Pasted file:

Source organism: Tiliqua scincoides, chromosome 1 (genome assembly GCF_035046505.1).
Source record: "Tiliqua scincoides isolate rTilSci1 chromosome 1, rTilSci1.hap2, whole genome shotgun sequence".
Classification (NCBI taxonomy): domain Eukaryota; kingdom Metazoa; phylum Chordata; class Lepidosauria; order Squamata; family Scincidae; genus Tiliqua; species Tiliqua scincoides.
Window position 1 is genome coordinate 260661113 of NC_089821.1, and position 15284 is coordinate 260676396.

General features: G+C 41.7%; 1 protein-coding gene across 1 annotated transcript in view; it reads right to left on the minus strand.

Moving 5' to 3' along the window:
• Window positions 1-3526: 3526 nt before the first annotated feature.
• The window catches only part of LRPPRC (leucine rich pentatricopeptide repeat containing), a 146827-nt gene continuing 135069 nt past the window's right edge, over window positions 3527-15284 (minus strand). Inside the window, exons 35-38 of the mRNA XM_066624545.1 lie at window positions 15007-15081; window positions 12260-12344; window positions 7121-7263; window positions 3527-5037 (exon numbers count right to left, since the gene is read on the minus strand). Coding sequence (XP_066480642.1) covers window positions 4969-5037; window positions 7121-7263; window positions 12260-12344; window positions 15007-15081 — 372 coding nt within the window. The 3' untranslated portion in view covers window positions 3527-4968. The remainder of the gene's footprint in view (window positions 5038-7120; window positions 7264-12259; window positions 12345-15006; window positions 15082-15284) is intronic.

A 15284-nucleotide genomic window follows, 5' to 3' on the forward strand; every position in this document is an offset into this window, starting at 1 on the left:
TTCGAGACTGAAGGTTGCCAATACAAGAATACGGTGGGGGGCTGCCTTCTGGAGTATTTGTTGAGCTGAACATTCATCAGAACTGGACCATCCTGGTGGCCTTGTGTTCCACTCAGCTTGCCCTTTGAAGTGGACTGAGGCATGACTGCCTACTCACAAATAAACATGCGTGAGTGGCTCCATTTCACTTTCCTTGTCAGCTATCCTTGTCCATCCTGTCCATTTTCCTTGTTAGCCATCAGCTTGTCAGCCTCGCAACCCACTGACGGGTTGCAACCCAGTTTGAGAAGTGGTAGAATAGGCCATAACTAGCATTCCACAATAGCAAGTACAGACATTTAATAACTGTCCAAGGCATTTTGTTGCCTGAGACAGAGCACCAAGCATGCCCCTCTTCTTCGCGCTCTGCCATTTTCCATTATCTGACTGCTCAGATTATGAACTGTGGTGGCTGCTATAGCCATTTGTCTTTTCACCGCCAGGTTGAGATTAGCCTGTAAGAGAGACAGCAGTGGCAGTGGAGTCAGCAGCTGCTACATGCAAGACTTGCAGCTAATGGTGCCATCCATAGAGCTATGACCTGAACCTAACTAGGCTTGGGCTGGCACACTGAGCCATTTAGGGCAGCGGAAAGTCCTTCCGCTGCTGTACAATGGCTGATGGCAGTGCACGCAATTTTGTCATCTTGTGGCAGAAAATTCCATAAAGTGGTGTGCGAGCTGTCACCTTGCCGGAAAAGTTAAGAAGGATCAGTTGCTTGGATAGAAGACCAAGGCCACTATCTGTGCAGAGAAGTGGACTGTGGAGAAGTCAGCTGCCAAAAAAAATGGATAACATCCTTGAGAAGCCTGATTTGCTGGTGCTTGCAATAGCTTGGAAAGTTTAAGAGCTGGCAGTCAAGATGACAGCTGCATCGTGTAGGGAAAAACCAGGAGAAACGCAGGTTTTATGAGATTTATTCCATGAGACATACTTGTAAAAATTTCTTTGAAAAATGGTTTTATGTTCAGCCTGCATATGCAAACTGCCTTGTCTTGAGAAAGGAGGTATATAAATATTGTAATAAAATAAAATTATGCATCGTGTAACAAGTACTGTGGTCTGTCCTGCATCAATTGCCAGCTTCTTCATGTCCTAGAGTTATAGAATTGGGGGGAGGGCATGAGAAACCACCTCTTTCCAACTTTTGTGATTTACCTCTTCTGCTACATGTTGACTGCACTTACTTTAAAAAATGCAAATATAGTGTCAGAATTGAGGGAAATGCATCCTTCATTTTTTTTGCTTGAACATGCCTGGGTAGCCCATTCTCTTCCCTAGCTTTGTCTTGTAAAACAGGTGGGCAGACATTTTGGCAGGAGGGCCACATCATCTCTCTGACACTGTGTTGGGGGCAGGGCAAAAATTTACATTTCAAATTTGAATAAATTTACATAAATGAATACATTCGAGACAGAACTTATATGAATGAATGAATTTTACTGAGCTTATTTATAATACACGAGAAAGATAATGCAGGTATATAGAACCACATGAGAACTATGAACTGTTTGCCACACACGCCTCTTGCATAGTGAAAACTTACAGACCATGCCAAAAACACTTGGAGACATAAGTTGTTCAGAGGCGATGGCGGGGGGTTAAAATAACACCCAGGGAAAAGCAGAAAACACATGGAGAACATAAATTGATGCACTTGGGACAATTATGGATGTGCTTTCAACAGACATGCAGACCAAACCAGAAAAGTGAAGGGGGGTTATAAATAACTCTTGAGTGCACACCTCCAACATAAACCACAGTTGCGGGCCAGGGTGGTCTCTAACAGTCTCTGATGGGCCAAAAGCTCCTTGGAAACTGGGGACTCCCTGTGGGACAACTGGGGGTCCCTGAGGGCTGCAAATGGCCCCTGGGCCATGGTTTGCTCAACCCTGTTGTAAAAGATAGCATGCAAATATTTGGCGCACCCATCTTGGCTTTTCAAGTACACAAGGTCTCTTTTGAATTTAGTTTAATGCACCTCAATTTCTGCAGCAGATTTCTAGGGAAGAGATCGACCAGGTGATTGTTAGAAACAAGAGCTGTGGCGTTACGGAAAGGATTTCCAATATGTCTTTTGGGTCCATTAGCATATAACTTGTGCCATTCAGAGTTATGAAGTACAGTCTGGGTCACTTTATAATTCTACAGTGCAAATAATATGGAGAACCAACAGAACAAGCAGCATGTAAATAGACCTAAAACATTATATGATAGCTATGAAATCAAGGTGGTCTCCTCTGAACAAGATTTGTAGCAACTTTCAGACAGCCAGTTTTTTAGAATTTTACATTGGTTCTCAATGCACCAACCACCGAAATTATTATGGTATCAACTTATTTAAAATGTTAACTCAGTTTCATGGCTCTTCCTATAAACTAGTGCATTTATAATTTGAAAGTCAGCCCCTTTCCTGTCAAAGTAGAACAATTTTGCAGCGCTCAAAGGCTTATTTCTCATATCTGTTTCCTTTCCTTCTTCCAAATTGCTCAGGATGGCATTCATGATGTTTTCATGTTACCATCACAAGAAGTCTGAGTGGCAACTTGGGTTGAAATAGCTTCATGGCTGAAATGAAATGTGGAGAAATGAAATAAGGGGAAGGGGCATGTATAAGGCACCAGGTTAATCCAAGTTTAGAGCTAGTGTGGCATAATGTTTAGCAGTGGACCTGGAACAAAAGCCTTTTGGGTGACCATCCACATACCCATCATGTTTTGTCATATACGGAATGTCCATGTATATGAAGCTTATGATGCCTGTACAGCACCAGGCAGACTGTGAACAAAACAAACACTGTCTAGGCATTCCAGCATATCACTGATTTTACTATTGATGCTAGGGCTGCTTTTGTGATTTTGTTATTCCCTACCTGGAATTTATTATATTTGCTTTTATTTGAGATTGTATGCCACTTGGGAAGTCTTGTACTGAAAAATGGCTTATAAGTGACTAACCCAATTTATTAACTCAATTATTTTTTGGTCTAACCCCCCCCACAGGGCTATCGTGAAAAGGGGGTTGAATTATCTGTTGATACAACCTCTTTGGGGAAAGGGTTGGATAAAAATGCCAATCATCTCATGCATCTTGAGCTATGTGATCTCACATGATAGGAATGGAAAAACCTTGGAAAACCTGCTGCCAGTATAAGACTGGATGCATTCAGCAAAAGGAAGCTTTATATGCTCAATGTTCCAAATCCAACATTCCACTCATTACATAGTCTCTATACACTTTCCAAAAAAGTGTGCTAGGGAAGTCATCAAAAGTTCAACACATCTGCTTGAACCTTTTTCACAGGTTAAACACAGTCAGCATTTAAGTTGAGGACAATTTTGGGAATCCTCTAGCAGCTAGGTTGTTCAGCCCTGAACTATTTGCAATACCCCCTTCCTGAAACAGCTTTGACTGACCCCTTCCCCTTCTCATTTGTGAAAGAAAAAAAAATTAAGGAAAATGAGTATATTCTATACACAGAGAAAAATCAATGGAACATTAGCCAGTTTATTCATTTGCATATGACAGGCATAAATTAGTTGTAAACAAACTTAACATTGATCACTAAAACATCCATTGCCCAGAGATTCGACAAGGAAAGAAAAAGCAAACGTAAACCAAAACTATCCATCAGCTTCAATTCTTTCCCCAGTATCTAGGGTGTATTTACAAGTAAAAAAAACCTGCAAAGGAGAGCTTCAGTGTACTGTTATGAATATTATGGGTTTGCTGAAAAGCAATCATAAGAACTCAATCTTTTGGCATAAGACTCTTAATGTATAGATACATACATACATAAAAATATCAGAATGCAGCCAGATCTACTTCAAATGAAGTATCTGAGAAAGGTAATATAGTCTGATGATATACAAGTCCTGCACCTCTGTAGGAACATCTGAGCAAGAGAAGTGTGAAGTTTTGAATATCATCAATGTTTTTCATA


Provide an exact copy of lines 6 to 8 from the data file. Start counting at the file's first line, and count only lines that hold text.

Moving 5' to 3' along the window:
• Window positions 1-3526: 3526 nt before the first annotated feature.
• The window catches only part of LRPPRC (leucine rich pentatricopeptide repeat containing), a 146827-nt gene continuing 135069 nt past the window's right edge, over window positions 3527-15284 (minus strand). Inside the window, exons 35-38 of the mRNA XM_066624545.1 lie at window positions 15007-15081; window positions 12260-12344; window positions 7121-7263; window positions 3527-5037 (exon numbers count right to left, since the gene is read on the minus strand). Coding sequence (XP_066480642.1) covers window positions 4969-5037; window positions 7121-7263; window positions 12260-12344; window positions 15007-15081 — 372 coding nt within the window. The 3' untranslated portion in view covers window positions 3527-4968. The remainder of the gene's footprint in view (window positions 5038-7120; window positions 7264-12259; window positions 12345-15006; window positions 15082-15284) is intronic.